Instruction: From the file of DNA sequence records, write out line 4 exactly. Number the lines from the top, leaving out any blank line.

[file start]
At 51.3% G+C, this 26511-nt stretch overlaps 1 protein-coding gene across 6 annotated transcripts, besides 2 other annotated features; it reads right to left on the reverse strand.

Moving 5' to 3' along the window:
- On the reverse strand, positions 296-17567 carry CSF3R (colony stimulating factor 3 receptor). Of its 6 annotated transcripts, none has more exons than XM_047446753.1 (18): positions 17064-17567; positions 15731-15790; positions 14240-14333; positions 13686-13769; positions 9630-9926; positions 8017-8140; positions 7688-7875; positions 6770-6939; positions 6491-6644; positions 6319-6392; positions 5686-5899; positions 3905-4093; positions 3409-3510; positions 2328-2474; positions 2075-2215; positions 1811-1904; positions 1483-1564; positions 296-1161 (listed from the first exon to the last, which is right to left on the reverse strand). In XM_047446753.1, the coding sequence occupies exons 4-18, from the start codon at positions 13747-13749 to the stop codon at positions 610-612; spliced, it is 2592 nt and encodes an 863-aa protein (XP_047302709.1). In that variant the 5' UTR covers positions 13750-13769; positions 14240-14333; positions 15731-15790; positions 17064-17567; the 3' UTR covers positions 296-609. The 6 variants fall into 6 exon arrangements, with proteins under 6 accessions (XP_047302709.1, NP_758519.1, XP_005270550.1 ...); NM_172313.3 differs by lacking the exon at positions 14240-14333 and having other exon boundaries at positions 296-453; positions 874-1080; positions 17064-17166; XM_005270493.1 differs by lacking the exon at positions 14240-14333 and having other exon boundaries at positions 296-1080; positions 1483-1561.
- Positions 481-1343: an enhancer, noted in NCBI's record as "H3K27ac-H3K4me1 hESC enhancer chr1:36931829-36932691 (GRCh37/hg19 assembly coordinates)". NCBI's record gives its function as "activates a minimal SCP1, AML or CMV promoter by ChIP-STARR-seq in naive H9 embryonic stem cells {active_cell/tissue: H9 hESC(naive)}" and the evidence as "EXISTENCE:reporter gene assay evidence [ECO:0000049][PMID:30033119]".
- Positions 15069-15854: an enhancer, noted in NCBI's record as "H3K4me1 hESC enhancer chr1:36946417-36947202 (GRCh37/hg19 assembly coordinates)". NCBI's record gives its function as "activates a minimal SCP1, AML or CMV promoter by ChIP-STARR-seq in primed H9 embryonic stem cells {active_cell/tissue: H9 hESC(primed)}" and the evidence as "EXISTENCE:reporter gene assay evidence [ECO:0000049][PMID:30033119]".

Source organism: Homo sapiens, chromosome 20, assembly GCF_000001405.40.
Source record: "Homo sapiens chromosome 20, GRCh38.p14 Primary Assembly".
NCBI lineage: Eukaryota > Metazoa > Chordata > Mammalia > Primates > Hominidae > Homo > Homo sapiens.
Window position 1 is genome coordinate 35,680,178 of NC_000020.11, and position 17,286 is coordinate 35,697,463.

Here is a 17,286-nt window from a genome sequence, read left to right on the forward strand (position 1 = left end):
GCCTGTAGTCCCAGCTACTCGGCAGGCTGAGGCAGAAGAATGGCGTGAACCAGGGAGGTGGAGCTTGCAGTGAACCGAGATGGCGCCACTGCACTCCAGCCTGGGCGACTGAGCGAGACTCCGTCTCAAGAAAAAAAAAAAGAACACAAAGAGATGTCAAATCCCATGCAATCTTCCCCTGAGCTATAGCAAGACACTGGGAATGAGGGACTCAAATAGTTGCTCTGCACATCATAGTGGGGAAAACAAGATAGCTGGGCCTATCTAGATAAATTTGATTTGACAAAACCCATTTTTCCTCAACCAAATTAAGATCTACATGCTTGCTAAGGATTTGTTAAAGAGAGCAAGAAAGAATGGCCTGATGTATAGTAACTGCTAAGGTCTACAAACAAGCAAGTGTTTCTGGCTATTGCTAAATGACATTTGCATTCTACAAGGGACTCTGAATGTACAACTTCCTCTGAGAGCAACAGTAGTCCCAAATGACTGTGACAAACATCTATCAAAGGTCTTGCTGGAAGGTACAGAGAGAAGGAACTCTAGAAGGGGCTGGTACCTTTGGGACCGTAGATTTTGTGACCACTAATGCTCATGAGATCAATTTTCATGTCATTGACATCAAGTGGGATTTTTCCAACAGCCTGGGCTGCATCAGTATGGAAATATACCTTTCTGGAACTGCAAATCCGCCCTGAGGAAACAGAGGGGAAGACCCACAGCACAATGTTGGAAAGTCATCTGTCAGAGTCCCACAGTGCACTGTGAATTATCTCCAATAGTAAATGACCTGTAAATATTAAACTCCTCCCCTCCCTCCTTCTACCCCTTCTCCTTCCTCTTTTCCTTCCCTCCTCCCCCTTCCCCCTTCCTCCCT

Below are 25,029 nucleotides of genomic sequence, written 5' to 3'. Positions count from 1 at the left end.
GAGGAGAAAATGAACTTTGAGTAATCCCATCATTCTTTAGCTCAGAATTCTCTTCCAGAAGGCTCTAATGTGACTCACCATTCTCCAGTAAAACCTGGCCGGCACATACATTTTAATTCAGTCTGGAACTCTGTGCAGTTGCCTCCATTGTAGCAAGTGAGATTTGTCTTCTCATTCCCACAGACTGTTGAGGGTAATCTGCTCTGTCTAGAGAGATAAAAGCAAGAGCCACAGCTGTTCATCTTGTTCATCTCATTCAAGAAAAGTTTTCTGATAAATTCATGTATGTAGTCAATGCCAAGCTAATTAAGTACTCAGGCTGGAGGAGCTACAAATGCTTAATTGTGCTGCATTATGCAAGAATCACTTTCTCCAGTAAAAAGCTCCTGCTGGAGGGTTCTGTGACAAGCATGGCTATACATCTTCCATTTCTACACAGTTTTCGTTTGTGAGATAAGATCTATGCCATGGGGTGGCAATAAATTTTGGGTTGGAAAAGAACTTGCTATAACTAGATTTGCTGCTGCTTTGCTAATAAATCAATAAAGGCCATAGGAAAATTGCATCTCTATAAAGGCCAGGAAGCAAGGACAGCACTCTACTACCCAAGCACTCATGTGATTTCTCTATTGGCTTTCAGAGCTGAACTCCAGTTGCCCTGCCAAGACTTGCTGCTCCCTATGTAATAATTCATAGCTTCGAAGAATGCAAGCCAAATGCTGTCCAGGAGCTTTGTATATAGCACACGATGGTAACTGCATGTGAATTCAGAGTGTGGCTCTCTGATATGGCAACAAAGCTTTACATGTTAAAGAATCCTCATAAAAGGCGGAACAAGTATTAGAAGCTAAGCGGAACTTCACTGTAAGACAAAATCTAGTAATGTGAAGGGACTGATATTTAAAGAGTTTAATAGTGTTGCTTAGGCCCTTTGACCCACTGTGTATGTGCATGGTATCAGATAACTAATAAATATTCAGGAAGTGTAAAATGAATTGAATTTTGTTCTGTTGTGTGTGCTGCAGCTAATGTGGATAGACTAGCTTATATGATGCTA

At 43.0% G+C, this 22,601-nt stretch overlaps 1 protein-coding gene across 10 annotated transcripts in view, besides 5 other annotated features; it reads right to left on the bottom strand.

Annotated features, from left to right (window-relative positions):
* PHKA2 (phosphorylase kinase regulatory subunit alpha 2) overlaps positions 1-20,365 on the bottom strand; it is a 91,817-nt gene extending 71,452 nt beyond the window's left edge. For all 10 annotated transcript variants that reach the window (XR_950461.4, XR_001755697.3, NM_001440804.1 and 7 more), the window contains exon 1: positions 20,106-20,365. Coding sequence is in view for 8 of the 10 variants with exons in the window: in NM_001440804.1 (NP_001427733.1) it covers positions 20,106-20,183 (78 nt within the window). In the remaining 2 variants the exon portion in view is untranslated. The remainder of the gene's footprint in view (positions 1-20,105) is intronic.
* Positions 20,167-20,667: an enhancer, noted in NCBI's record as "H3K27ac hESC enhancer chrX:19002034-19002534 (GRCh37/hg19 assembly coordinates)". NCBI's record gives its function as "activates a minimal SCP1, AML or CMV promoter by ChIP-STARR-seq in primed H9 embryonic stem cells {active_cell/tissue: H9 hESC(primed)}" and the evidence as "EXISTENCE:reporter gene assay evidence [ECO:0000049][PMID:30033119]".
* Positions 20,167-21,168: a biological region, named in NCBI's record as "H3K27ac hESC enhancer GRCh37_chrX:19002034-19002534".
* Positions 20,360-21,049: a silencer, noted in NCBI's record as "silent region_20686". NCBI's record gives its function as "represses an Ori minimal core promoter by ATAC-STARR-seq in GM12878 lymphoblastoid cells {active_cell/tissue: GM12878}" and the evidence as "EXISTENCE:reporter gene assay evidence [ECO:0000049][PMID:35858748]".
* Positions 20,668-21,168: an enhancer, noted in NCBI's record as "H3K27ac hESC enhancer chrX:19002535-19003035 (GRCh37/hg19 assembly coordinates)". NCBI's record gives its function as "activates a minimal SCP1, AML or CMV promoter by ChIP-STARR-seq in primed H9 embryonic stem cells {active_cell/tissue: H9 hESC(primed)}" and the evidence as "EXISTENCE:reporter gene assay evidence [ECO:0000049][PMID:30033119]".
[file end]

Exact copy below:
- Positions 481-1343: an enhancer, noted in NCBI's record as "H3K27ac-H3K4me1 hESC enhancer chr1:36931829-36932691 (GRCh37/hg19 assembly coordinates)". NCBI's record gives its function as "activates a minimal SCP1, AML or CMV promoter by ChIP-STARR-seq in naive H9 embryonic stem cells {active_cell/tissue: H9 hESC(naive)}" and the evidence as "EXISTENCE:reporter gene assay evidence [ECO:0000049][PMID:30033119]".